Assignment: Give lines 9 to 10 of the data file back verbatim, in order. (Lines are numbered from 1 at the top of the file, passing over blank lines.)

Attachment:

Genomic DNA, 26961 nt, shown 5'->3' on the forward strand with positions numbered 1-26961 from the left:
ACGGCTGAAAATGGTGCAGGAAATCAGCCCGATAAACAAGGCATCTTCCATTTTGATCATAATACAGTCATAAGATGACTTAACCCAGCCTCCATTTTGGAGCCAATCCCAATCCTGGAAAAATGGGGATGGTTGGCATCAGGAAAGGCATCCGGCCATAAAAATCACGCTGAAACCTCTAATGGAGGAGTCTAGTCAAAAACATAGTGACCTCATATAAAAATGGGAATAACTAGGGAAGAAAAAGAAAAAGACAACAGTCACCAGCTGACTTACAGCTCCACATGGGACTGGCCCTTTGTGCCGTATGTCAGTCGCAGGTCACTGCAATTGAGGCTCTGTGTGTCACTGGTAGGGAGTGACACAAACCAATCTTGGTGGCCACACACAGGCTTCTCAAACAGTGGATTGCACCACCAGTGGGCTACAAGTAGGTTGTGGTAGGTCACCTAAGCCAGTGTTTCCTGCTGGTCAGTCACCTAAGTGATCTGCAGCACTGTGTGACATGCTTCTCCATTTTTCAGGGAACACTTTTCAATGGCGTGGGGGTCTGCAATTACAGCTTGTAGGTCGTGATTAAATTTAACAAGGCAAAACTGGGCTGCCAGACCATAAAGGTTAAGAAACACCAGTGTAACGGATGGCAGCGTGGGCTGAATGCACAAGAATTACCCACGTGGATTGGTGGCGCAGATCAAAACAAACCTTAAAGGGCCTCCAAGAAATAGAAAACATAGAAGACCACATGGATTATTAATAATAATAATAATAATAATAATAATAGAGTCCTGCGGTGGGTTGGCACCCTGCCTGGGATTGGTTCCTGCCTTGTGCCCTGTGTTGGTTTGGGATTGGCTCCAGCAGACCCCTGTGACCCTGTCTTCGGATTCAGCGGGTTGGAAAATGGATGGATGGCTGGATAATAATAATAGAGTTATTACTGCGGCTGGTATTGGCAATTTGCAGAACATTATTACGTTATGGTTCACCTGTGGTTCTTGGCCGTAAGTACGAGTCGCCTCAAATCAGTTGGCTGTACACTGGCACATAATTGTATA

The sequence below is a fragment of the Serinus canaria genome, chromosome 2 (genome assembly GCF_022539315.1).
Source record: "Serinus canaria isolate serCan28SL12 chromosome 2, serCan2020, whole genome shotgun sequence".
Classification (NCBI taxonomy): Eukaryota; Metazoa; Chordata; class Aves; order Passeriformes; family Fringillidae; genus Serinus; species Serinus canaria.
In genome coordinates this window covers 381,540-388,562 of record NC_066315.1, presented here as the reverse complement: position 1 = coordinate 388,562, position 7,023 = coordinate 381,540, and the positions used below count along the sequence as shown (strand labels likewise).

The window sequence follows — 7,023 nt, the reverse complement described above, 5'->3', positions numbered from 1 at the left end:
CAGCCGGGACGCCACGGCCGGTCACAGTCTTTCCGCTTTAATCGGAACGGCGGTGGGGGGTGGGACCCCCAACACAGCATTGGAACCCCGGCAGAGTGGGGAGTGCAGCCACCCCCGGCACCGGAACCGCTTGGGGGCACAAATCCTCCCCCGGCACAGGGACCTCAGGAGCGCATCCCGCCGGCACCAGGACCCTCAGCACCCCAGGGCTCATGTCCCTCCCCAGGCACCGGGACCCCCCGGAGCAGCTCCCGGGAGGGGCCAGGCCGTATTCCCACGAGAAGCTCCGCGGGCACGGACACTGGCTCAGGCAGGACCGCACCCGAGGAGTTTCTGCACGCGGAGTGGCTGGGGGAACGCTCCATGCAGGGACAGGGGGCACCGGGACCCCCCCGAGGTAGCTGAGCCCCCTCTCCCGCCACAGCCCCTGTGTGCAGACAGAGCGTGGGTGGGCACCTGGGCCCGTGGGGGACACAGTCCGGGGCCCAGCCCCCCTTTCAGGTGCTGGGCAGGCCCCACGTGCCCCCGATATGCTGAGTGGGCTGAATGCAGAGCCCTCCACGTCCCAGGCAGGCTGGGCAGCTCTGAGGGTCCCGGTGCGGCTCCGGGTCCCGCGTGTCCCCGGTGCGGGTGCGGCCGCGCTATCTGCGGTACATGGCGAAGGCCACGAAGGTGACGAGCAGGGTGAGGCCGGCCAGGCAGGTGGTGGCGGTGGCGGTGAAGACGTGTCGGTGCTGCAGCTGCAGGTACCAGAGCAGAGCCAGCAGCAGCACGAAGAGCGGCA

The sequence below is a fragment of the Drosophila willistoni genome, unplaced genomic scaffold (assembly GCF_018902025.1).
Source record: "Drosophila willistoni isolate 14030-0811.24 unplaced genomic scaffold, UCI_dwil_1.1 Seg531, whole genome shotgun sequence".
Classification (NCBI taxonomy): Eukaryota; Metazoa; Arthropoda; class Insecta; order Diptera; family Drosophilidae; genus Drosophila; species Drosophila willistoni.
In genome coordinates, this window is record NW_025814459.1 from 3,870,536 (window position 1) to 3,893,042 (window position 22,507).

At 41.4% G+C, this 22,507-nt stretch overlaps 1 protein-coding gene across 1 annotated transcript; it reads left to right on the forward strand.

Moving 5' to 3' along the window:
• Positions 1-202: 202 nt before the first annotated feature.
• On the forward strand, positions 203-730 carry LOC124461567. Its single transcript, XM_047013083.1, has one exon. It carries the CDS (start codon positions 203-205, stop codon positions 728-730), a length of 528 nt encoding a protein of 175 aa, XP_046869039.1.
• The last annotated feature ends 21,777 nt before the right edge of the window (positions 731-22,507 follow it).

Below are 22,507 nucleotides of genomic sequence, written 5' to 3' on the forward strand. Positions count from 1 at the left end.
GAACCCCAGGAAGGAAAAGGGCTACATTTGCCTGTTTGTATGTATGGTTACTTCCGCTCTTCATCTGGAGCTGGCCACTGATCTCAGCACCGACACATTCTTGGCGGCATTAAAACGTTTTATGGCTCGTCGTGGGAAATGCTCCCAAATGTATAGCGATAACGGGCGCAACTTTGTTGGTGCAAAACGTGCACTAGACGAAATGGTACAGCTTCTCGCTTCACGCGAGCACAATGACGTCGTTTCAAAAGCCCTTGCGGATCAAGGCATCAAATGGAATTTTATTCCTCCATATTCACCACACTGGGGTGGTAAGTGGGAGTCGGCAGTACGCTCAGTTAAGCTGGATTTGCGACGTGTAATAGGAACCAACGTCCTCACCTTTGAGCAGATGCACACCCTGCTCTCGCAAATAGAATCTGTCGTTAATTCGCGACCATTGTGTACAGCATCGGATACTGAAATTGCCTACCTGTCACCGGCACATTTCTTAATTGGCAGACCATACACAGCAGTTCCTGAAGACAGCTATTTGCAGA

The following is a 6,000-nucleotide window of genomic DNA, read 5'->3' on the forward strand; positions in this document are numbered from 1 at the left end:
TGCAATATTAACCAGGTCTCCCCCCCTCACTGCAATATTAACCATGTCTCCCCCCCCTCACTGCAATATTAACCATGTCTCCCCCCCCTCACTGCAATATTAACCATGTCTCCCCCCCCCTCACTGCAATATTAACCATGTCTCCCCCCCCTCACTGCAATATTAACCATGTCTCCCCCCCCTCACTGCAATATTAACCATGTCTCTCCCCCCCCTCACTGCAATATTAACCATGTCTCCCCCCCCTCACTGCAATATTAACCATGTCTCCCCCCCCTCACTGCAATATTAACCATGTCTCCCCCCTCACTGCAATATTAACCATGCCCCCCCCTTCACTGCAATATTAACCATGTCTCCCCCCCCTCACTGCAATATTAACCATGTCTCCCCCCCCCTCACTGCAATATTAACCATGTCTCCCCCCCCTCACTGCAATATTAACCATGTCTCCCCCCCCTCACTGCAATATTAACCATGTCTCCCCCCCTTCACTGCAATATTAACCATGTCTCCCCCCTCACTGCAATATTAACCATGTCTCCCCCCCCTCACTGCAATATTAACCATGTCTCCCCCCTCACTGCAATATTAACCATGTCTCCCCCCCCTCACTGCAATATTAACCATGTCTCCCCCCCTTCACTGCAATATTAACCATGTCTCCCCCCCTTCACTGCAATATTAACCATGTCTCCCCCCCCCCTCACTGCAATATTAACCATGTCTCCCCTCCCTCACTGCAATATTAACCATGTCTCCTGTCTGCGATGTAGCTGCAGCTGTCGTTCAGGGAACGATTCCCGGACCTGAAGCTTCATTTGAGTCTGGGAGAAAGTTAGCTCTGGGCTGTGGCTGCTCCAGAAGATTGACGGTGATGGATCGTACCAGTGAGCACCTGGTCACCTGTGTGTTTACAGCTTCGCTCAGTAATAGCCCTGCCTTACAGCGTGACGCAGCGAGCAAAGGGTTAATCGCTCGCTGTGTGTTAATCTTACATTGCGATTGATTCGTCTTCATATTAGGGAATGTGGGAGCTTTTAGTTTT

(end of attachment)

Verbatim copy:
The sequence below is a fragment of the Drosophila willistoni genome, unplaced genomic scaffold (assembly GCF_018902025.1).
Source record: "Drosophila willistoni isolate 14030-0811.24 unplaced genomic scaffold, UCI_dwil_1.1 Seg531, whole genome shotgun sequence".